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mental illness and compounded effects of marginalisation

Image: Juni Via Wikimedia Commons

Image: Juni Via Wikimedia Commons

DISCLAIMER: This article is written only from my own experiences and is not meant to represent other people’s experiences of ableism, transmisogyny, sexual assault, or other experiences.

Trigger Warnings: Rape, sexual assault.


A lot of people look up to people who appear to be struggling with life, as if they are inspirational in some way. I feel like while this can be perceived as a form of understanding, but it feels hollow to me. When people tell me I am brave for enduring so much shit, it feels like a way for people to be supportive without actually doing anything. I guess the point of this article is to get people to understand what living like this is like. When you are reading this, imagine if you had to go through all this – and then know that many people are going through it. Try and think of ways that you can make your spaces safer for these people. For people like me.

I have had to deal with a lot of crap in my life, including, but not limited to, sexual assault, rape, depression & anxiety.

These issues compound together to make my life very difficult, which often result in a lot of disabling triggers and fears for me. I have various irrational fears as a result of this stuff, including fears of bathrooms (which are slightly rational), and fears of libraries. These compounded effects make spaces that should be safe for me, unsafe. I haven’t really used libraries or read books for a long time because the thought or similar brings up triggering thoughts. It is this behaviour that compounds with my mental illnesses and other marginalizations to make me feel unsafe and awful.

Living in a rural and regional area is really difficult for me because I can’t actually access any resources or events for me, or people like me. With 0.3% of the population [according to some American statistics] identifying as transgender, and even fewer being disabled as well – the chances of finding a disabled trans woman in a rural and regional environment is very low. Not having that kind of specific support can be quite demoralising – having general support is good, but I often feel like I am repeating myself in explaining basic content to people.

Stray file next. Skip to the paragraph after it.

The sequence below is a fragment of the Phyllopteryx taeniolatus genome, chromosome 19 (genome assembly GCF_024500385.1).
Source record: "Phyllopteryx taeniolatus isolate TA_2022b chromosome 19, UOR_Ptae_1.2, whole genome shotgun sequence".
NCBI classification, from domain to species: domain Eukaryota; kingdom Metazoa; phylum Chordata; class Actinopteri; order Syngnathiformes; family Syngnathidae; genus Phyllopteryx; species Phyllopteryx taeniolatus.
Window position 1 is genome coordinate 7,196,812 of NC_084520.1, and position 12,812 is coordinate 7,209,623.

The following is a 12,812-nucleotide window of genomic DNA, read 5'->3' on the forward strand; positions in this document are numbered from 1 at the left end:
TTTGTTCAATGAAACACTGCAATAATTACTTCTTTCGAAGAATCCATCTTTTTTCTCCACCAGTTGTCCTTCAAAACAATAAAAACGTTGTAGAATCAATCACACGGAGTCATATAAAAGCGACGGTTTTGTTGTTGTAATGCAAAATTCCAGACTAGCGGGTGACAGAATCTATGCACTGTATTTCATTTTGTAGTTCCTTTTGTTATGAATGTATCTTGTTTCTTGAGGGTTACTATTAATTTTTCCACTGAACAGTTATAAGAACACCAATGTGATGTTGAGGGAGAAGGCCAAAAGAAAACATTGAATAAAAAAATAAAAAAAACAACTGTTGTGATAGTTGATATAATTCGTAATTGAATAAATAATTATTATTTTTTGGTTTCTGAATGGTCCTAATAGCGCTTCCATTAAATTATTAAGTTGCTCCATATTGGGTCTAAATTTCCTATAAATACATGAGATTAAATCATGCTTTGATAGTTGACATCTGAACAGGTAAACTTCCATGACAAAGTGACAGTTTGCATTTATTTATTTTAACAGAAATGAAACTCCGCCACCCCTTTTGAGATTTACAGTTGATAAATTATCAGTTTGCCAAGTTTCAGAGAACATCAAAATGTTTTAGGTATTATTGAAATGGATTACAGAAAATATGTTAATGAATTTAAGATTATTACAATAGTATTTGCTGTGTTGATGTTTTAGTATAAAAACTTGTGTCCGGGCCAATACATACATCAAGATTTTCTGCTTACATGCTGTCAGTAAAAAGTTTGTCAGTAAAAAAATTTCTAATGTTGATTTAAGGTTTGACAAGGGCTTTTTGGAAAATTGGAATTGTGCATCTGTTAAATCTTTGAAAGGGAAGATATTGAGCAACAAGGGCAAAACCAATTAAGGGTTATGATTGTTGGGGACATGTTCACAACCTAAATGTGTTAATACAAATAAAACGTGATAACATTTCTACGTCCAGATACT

Mental illness can compound these feelings of isolation – and depression is especially skilled at doing this. Depression makes you feel like everything you do is a colossal waste of time and energy, despite the logical half of your brain arguing that what you do is important. I feel isolated because I’m worthless and pathetic, and then I start to doubt my own identity because I feel like I am the only one who feels this way due to isolation. Being poor as well doesn’t help, as I can’t solve the problem of my isolation, or of medications to either slow down the depression or start a physical transition. And when people constantly refer to you as your deadname, or use the incorrect pronouns, it really is like getting slapped with a wet fish. And that starts the cycle of self loathing and hatred yet again, which never seems to end as everything continually sets it off.

Being mentally ill is a real challenge but at the same time… I don’t want people to praise me for how strong, or how courageous I am. I want people to actively try and make spaces safer for me, by not questioning why I am triggered by certain books or by libraries. I want the stigma against hospitalised people to be dropped, so that we can seek help without the fear or being shunned. It should not have taken me until this time to hospitalise myself, and seek the help that I need. I want people to promote self-care and self-love over one’s usefulness to the wider community.

Natalia blogs at A Transgender Phoenix.

2 thoughts on “mental illness and compounded effects of marginalisation

  1. Natalia – this is a great piece and it is brave of you to share. No one should ever have to be strong enough to deal with hate, sexual assault or mental health issues, but in saying that, it is true that every day you get out of bed and give life a try, you are truly being strong, so don’t second-guess yourself there. Other people may expect more from you but you don’t need to listen to them and they should know better, they should create a safe space for you.

  2. This is a great post, especially about hoping to just be left to get on with it after being triggered by something. One issue I find regarding people with mental illness is that someone who is triggered periodically often gets even more marginalised, written off as too unstable to be trusted with any sharp thoughts or ideas.

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